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Last Updated: August 16, 2019

Wizard Of Odds Weekly Update August 16, 2019


Last week I paid a visit to the Rio to check out a new table game on field trial, Twisted 21. It's basically blackjack with these changes and specifics:

  • Single deck.
  • Dealer hits soft 17.
  • Blackjack pays 6 to 5.
  • Dealer peeks for blackjack.
  • Both player and dealer are limited to five cards.
  • No splitting.

That part of the game is basically fine. The players are dealt three face down cards they can pick from if they want to hit or double.

However, there is also a side bet, called the Stud Bonus, based on the player's five cards, between the initial two face up cards and three down cards. I don't want this newsletter to just repeat what is already on my page on the game, so let me go deeper on the chaos this field trial has been so far and lessons to be learned from it by game inventors and casino supervisors on hosting a new casino table game.

The rule card on the game is very vague and confusing. The main point of confusion is a hand called the Twisted Stud that pays 20 to 1 on the Stud Bonus side bet. A Twisted Stud is defined as five cards that total 16 points or less. That doesn't sound so complicated. However, as stated, the Stud Bonus side bet would have a 8.35% player advantage. Many dealers indeed did deal it this way at first. I take it from the fact that it was difficult to get a seat during these days that the players did quite well.

What the rule card doesn't say and what many dealers and supervisors didn't know is that a Twisted Stud is the LOWEST ranked paying hand. For example, a hand of A-A-2-3-5 would qualify as both a Twisted Stud (with 12 point) as well as a high pair, which pays 2 to 1. Normally, in such situations, the player is paid for the highest qualifying hand, in any game. However, in Twisted 21 the pair of aces is supposed to rank higher than the Twisted Stud. When the game is dealt that way, the Stud Bonus has a 2.49% house edge.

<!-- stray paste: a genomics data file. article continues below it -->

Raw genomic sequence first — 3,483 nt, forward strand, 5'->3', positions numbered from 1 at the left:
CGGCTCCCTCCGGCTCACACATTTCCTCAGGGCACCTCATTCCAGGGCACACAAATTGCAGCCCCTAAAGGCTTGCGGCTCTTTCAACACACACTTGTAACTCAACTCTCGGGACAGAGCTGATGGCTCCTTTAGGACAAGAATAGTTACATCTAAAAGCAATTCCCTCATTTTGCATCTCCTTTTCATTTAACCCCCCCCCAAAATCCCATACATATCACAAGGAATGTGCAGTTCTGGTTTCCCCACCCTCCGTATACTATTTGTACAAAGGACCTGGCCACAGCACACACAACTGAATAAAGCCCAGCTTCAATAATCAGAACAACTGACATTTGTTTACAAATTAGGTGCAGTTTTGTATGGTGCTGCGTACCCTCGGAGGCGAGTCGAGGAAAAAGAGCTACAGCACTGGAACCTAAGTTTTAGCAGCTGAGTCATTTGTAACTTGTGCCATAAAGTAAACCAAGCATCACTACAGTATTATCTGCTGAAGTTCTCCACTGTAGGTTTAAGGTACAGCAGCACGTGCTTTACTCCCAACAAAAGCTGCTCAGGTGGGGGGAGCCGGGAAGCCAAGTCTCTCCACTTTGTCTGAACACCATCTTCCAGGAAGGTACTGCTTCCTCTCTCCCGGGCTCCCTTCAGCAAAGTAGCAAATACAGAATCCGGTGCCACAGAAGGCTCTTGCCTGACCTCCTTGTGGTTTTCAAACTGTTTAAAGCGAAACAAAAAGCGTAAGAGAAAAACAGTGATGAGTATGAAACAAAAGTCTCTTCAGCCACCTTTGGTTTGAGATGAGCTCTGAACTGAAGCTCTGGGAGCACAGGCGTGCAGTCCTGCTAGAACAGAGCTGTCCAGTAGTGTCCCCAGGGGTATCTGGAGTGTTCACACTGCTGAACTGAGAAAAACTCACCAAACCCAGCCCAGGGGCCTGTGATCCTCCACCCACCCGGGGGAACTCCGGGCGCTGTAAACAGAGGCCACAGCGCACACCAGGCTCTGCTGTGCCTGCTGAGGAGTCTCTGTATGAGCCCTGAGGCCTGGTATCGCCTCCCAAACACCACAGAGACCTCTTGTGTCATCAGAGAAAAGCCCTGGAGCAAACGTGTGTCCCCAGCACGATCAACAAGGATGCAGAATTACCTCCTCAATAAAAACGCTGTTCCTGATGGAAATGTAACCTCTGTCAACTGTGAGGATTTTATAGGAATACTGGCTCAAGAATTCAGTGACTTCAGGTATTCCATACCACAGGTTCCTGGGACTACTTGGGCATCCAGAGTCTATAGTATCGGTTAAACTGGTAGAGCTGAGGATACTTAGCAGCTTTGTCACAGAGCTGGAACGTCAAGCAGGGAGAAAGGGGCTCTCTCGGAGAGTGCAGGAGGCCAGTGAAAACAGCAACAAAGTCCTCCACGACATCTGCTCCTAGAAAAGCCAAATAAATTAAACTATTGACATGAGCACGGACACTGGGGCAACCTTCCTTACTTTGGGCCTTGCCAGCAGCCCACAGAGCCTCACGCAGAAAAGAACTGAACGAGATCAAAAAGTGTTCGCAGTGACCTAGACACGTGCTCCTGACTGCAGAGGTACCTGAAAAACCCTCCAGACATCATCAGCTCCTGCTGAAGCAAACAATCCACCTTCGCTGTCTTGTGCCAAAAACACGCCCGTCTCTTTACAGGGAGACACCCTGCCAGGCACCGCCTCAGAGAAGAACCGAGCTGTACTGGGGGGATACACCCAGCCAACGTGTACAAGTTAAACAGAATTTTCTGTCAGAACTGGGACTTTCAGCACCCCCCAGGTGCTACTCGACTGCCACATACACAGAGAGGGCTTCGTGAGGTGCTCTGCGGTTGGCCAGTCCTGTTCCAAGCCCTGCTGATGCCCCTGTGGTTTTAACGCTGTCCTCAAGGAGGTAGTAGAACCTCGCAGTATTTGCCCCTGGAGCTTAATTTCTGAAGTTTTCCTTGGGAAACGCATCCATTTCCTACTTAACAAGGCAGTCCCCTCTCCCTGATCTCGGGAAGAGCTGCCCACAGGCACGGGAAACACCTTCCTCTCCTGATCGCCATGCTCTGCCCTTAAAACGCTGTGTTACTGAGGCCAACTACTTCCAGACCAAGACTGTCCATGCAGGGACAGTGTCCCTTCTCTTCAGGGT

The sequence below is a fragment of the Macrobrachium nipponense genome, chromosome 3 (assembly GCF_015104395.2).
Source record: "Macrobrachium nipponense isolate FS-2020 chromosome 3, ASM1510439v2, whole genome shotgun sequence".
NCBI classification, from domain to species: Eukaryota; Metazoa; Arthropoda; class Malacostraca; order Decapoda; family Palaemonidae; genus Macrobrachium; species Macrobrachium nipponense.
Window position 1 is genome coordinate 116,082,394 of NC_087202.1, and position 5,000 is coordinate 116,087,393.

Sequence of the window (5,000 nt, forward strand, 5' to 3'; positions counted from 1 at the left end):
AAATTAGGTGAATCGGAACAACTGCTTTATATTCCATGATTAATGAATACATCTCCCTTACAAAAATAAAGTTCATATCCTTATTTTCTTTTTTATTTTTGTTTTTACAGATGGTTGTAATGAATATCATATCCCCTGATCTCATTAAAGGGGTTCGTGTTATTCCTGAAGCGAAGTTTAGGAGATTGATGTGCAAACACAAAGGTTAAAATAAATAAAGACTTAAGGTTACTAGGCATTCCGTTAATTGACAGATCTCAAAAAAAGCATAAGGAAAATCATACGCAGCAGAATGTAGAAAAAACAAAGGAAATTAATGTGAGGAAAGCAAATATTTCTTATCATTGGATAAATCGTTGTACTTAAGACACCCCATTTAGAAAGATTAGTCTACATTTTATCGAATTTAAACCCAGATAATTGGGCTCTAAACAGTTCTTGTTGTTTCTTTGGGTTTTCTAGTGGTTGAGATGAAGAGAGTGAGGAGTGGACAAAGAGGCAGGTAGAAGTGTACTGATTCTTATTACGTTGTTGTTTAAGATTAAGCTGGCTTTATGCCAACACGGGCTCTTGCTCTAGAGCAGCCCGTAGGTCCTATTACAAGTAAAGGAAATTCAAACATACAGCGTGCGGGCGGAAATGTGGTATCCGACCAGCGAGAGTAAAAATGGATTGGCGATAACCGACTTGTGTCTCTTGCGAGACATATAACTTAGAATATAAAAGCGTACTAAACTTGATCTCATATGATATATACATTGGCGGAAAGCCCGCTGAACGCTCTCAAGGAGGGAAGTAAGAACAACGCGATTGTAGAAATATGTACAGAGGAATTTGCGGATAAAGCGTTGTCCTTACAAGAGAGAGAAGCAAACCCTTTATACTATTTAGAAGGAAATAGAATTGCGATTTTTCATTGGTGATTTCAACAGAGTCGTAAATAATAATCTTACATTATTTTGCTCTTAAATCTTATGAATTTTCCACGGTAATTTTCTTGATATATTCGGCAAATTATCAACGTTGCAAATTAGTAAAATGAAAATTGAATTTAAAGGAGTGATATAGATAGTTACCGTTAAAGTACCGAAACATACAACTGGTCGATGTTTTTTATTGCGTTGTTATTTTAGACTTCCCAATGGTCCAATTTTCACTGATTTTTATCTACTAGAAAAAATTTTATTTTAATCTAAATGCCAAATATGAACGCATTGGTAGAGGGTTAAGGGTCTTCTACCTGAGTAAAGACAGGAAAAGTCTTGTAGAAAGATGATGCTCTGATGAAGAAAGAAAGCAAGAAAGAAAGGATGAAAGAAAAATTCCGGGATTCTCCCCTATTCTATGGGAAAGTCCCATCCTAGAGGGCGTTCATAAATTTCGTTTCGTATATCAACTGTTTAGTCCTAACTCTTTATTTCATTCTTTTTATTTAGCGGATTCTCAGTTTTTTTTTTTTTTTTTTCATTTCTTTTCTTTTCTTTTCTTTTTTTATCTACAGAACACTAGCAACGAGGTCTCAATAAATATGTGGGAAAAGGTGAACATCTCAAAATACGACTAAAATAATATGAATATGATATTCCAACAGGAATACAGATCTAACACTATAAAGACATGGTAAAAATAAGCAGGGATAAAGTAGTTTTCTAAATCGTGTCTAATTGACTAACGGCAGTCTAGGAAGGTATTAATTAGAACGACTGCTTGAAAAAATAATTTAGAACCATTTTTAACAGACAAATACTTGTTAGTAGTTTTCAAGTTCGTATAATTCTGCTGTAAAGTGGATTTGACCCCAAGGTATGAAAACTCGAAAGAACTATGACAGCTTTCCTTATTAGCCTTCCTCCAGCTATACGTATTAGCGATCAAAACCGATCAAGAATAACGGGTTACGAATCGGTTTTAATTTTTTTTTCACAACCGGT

However, it gets worse. Later they either changed or clarified the rules to state the player must hit into a card to get to use it for purposes of the Stud Bonus. I didn't analyze this variant, but seldom does a basic strategy blackjack player get to five cards without busting. I'm not sure if busting on the fifth card negates the Stud Bonus hand, but either way, it would incentivize terrible blackjack decisions and the house edge would go through the roof.

I played it myself and the dealer and supervisors seemed to be learning the game as they went. I tend to think some decisions made on the rules were arbitrary, as evidenced by the fact that when I got reports later from others, the game was following alternate rules.

However, we learn more from failure than success. What is to be learned here? Here is what I think game inventors can take away from it:

  • Create a good rack card. I'm sure the game inventor know his own game like the back of his hand, but that doesn't mean everybody else does. The rack card should explain every rule to the game, including rules that are bad for the player. An exception is that if the game is a variant of a commonly known game, like blackjack, you don't need to explain basic blackjack rules, just how your game is different from it. A good way to test your rack card is get somebody who isn't familiar with the game to read it and then ask them to deal it to you. If they run into situation they don't know how to handle and the rack card doesn't help, then you have a problem
  • Train the dealers yourself. Don't just hand the table games supervisor a list of rules and say "good luck." You need to see face to face as many dealers as possible and train them. The table game supervisor should set aside time for this training.
  • Observe your game. If the owners of Twisted 21 were around they would have seen all kinds of problems. In Nevada, a game owner can't play his own game on field trial, but he can watch and help

Here are lessons to be learned for table game supervisors:

  • Make sure YOU understand the game backward and forward and can deal it yourself. If you have trouble understanding the game, so will everybody else. Make sure the rack card conveys the rules properly.
  • Don't put the worst dealers on the game, as tends to happen on field trial games. You should put the best ones on.
  • If you find rules are ambiguous after the field trial starts, ask the inventor for clarification and then make sure everybody who might deal the game is up to speed on any rule changes or interpretations.

To follow all the confusion about this game, please visit the thread on that topic in my forum at Wizard of Vegas.